When it comes down to it, the skills we need to keep developing to navigate differences with other adults are the same set of skills we need to keep developing in our daily parenting.  Listening to all voices and aiming to maintain connection despite differences is one of the most important skills.  This again requires empathy to tune in to the perspective and feelings of others.  And the resilience to keep coming back to feeling solid and at peace in ourselves despite differences.

So many hot topics to navigate!

I’m writing this article in June 2020, a time of great change, uncertainty and unrest in most places around the world.  We humans naturally have a great need to feel safe and secure.  Yet currently so many people feel unsafe and insecure at quite a core level.

Whether it’s the threat of environmental disasters, job security, financial threats, viruses, vaccines, border restrictions, political unrest, racial tensions, the tyranny of globalists who create and maintain wars, poverty or huge injustices.  Threats are local and global and the list goes on and on.  When tensions are high, there’s generally a higher risk of conflict and of topics becoming polarized.

In this information age, it’s never been harder to discern truth from fiction

Most adults struggle to stay calm, collected and confident when dealing with big challenges in life.  They find it stressful when differences of opinions, beliefs and values arise in communication.  It doesn’t matter if it is with family, friends or even strangers on the internet.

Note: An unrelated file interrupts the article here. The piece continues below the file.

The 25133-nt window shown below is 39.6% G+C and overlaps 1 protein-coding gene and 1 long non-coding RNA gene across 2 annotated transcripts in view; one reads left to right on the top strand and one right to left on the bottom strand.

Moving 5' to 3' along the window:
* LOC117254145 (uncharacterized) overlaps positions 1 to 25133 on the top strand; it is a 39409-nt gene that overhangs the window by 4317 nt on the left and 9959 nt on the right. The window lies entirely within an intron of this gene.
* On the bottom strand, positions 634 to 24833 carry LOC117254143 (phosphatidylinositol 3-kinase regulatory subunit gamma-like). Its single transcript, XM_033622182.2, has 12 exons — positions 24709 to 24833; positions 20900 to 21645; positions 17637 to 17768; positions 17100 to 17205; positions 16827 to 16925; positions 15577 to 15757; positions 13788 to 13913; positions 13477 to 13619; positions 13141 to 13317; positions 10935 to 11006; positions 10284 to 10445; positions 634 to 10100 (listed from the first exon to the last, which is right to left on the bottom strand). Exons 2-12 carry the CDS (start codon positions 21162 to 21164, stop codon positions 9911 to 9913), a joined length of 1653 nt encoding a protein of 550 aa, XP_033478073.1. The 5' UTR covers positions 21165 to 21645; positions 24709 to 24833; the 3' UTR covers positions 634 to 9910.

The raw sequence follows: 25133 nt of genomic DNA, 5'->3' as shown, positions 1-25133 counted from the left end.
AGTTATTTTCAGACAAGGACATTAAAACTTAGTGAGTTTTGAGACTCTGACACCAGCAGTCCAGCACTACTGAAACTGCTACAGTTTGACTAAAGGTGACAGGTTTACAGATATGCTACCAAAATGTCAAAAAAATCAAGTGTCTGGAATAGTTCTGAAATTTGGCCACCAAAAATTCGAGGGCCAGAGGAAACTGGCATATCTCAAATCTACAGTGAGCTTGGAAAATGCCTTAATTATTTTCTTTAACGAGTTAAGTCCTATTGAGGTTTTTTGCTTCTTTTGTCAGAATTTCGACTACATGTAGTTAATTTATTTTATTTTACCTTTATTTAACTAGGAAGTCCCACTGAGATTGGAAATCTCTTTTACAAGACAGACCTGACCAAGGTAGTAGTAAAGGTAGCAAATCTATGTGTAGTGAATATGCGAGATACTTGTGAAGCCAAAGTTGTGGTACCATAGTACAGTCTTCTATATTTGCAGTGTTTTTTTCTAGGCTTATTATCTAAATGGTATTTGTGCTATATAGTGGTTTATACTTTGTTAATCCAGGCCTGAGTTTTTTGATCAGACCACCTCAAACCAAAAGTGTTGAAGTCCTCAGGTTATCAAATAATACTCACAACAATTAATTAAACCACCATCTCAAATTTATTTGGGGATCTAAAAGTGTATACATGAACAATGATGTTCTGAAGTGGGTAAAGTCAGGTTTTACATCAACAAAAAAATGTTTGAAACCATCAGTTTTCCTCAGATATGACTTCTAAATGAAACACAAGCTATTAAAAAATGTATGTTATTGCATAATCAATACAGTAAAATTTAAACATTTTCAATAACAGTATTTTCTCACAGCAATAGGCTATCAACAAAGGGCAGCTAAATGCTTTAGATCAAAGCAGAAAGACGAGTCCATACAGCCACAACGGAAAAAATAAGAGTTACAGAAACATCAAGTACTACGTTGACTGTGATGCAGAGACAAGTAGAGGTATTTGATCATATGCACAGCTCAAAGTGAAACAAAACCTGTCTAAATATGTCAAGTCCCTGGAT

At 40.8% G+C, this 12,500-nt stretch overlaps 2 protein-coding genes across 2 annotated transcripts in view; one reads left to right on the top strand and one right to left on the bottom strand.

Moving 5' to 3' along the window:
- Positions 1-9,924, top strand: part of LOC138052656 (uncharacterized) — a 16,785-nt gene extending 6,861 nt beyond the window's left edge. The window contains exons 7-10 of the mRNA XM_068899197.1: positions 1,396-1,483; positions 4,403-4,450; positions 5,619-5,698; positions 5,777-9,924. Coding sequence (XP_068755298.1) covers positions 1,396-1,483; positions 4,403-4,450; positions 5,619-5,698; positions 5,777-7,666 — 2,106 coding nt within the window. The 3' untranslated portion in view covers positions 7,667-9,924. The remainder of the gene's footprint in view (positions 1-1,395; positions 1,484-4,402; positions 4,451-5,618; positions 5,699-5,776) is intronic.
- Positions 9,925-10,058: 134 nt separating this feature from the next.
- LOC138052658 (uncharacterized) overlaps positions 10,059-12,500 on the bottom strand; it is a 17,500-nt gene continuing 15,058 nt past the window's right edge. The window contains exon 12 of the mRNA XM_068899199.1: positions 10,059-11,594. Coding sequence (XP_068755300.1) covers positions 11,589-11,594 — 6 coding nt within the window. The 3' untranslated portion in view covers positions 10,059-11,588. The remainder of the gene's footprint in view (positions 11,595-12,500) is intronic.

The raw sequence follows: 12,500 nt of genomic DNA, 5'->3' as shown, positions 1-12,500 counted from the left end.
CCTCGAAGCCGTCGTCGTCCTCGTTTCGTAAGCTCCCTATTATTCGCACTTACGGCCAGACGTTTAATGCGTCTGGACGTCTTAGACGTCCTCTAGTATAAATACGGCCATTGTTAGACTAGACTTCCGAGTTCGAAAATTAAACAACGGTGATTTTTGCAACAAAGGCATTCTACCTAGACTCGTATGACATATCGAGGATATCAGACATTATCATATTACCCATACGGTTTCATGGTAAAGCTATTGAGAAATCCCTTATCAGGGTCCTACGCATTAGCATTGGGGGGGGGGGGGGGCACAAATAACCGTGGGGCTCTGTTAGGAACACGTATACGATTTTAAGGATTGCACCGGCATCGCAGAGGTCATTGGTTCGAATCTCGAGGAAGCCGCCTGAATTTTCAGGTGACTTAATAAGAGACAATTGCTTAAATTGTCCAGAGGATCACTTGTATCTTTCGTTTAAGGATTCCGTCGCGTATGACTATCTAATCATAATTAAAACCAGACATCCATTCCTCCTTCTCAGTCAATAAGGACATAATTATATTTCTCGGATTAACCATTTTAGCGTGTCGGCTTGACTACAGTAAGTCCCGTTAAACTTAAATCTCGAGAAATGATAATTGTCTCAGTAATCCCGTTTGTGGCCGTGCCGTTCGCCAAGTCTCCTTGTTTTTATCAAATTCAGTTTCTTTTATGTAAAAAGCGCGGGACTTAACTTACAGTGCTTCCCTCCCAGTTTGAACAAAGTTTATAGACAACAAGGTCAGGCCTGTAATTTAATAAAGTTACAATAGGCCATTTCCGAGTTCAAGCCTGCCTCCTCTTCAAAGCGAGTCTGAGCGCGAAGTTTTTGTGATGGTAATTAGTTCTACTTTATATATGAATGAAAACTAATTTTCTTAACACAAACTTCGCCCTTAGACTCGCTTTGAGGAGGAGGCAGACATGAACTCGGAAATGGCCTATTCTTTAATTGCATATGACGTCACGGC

In this information age, it’s perhaps harder than ever to figure out what our truth is.  Sometimes it’s harder again to have the courage to stand by and take the right action based on what we believe to be our truth.  Especially if what we believe isn’t affirmed by the majority.

Modelling maintaining respect despite differences

You help your child develop their critical thinking and empathy when you make space for many different ideas, perspectives and feelings.  You help your child be more skilled at listening to and making space for different views from others when you maintain the connection with them at times of differences and conflict in the family.  You teach them to maintain respect for others despite differences when you communicate in a non-shaming way when reflecting to them that which is hard for them to hear.  The more parents patiently practice these more peaceful respectful ways of communicating, and yes it does take a lot of patience, the more your child can strike the balance between walking their unique path even in the face of opposition and doing so as peacefully as possible.  Respectful communication and care in the family helps our children develop a value for listening to different ideas, perspectives and feelings in social situations.

Luckily we have 20 or more years to keep practising!